To describe Donald Trump as a narcissist has become cliché, so widely accepted that the use of the label barely raises an eyebrow.

When pundits or politicians like Carly Fiorina remark that Trump has tapped into an underlying rage within the Republican base, they often want to distinguish his appeal to disaffected voters from his narcissistic personality, to separate the man from his message. Trump talks “truth to power,” we often hear, which supposedly explains why so many voters disillusioned with their party leaders admire him. The fact that he often comes across as an egomaniac is irrelevant to the message, almost beside the point.

But Trump’s narcissism actually constitutes a large part of his appeal to certain voters. I’m not referring to his over-the-top braggadocio, his unrelenting drive to trumpet his superiority. Narcissism means much more than having an inflated sense of self. Extreme Narcissists (as I refer to them in my forthcoming book) like Donald Trump rely on a characteristic set of defenses to evade painful truths about themselves and to shore up that inflated sense of self:  righteous indignation, blame, and contempt. For voters who may feel small and helpless in the face of rapid change, who are worried about their economic future and social standing, or frightened by a complex world beset by seemingly intractable problems, Trump models a simplistic way to vanquish self-doubt and defend oneself against existential anxiety.

The rise of Donald Trump thus marks the fusion of populism and narcissism. In times of enormous demographic shift and economic uncertainty, populism exerts a strong appeal for the anxious voter. Populist messages rely on simplistic answers to complex problems and promote an us-versus-them warfare mentality. Like Mr. Trump, populists engaged in battle have traditionally ridiculed their opposition; but in the narcissistic endeavor to prove himself a winner at the expense of all those “losers,” Trump relies on righteous indignation, blame, and contempt as weapons of war. Many disaffected voters are drawn to him precisely because of those traits and not in spite of them.

When criticized or challenged, the Extreme Narcissist will experience it as a personal attack and retaliate in kind. So during the recent Republican presidential debate, when Megyn Kelly drew attention to Trump’s history of misogynistic remarks and raised a valid question – whether he could be a suitable leader for 53% of the electorate – he felt it as a personal assault. He launched into a self-righteous critique of political correctness in America. With blatant condescension, he then blamed Megan Kelly for treating him unkindly. Then he insinuated that he might have to take off the gloves in response to her attack.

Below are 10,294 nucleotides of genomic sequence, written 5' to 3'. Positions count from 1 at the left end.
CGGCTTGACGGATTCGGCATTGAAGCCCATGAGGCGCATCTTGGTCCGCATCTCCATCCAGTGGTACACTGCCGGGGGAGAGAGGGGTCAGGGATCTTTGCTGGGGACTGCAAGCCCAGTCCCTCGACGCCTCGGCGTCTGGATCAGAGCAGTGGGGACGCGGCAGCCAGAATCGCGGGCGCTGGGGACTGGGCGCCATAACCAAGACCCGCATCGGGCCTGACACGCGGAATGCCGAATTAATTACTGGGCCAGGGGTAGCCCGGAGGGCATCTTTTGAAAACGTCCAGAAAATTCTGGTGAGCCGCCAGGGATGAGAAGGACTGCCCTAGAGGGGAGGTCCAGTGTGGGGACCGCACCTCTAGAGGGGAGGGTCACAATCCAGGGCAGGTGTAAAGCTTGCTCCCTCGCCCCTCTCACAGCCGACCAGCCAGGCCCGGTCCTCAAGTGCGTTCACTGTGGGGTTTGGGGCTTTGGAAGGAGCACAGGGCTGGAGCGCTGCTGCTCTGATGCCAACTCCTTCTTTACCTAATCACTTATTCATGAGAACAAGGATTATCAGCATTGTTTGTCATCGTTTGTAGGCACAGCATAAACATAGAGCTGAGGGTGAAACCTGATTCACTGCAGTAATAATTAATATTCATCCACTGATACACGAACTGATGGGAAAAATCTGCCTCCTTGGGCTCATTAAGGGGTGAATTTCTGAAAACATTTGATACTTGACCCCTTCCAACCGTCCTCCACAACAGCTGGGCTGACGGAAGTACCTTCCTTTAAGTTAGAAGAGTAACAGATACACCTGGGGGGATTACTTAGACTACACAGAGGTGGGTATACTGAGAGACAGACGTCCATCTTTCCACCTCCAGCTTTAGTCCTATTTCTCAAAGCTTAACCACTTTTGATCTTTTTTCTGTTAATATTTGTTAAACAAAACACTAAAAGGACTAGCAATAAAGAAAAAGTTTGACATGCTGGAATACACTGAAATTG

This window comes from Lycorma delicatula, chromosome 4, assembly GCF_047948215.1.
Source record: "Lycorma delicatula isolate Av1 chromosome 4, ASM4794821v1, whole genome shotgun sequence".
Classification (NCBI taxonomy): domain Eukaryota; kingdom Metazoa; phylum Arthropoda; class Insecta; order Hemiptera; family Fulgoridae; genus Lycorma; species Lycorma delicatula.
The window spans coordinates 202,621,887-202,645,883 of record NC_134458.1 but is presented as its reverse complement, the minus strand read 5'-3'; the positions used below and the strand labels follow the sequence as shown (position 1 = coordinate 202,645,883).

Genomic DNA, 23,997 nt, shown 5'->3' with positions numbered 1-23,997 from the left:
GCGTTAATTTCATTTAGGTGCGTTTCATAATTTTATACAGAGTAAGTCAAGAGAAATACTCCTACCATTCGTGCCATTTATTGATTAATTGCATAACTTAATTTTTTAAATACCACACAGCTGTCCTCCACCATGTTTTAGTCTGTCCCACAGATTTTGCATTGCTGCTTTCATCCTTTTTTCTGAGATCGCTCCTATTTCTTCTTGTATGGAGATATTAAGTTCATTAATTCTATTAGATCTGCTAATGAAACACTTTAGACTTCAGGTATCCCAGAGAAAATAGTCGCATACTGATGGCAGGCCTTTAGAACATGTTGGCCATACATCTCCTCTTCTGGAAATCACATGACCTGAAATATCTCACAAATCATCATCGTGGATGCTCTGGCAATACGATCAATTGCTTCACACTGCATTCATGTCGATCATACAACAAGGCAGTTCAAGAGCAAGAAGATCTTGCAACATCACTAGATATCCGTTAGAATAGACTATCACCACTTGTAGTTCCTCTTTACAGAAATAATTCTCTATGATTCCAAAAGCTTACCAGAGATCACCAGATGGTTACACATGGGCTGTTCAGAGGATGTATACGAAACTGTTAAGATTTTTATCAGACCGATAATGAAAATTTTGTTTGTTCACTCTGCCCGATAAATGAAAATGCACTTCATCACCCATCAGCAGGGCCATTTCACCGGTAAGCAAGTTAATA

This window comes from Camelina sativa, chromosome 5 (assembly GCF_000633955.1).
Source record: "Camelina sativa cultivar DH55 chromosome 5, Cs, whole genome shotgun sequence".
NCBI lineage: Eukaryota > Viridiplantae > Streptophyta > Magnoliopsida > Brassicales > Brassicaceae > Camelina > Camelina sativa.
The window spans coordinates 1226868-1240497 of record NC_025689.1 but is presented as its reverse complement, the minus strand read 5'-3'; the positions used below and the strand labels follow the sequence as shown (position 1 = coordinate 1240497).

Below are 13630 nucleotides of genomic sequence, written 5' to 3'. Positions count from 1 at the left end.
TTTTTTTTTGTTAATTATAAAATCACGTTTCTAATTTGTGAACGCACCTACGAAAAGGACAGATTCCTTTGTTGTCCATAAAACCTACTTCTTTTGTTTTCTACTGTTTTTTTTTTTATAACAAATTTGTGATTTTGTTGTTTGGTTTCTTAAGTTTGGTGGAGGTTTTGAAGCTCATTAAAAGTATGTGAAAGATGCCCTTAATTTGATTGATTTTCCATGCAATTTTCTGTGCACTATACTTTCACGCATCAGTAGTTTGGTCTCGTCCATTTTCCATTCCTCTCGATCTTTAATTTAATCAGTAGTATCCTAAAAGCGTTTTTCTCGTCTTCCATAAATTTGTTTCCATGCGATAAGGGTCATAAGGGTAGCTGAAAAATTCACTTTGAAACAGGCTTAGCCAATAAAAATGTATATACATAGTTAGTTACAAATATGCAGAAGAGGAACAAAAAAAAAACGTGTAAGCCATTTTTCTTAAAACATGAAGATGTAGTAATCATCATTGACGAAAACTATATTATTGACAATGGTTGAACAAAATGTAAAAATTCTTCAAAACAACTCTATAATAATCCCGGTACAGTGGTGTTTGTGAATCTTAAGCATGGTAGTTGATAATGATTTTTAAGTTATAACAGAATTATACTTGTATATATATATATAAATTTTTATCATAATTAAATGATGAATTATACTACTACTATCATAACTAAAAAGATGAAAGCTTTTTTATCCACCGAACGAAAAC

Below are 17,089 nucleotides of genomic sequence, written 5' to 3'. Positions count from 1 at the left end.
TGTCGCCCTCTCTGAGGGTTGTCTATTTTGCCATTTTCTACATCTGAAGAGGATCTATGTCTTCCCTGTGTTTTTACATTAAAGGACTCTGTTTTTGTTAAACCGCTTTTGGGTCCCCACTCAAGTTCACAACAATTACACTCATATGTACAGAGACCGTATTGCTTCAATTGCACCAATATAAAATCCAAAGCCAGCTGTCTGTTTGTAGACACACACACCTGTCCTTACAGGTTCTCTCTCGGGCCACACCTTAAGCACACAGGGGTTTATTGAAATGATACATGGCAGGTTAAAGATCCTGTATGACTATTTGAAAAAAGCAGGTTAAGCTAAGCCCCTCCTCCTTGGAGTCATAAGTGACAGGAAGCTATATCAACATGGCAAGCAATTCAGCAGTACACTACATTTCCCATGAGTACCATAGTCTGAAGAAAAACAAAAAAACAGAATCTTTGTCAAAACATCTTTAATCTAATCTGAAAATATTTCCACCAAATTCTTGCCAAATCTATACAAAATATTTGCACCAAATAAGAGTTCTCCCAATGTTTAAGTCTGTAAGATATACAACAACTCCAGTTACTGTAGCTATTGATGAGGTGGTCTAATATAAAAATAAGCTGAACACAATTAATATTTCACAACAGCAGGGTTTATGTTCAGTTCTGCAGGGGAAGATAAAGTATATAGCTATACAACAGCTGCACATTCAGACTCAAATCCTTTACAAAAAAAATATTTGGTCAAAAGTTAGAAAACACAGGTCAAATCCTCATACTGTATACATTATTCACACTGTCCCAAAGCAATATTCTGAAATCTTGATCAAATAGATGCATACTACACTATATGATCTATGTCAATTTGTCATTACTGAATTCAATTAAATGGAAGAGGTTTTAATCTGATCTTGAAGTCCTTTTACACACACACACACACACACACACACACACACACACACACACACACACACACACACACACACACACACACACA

During a subsequent CNN interview, those gloves did in fact come off when he appeared to ridicule Kelly as a hormonal female whose questions were purely emotional and entirely off-base. In response to the public furor following those remarks, Erick Erickson disinvited Trump from the RedState conference in Atlanta. Trump then mocked Erickson as “weak” and referred to him as a “loser,” his favorite put down. With characteristic self-righteousness, Trump painted himself as a victim of political correctness in America.

What Trump never gave us was a thoughtful response to Kelly’s question.

As personality traits, righteous indignation, blame, and contempt help the Extreme Narcissist to shore up an inflated sense of self and dispatch unconscious doubts as to his personal worth. When he enlists those traits in the service of a populist message, the Extreme Narcissist models for anxious voters a way to dispatch their own fears and uncertainties.

Transform that sense of helplessness into indignation and then vent it in the Twittersphere.

Blame our “stupid” politicians for the current mess and cling to simplistic answers that vanquish doubt and complexity (e.g., “Build a wall and make Mexico pay for it”).

If anyone questions your positions, immediately attack them with contempt and mockery.

While pundits on both sides swiftly derided Trump’s performance during this first debate, many informal polls showed that admiration among his most vehement supporters remains strong. Critics may denounce his self-righteous victim stance, his propensity to blame others for his own mistakes and to heap scorn and derision upon his detractors, but many people praise him for those very traits.

To identify yourself as a Trump supporter – that is, to identify with the man himself on some level – helps you to feel like a “winner” when you may unconsciously fear that you’re a “loser” in this complicated world, in danger of being displaced by illegal immigrants and countries whose wily leaders out-negotiate our own at the trade table. We don’t yet know whether Trump’s followers will continue to support him, but for now, he continues to demonstrate the populist appeal of Extreme Narcissism as a method for coping with doubts about one’s personal value and social status.

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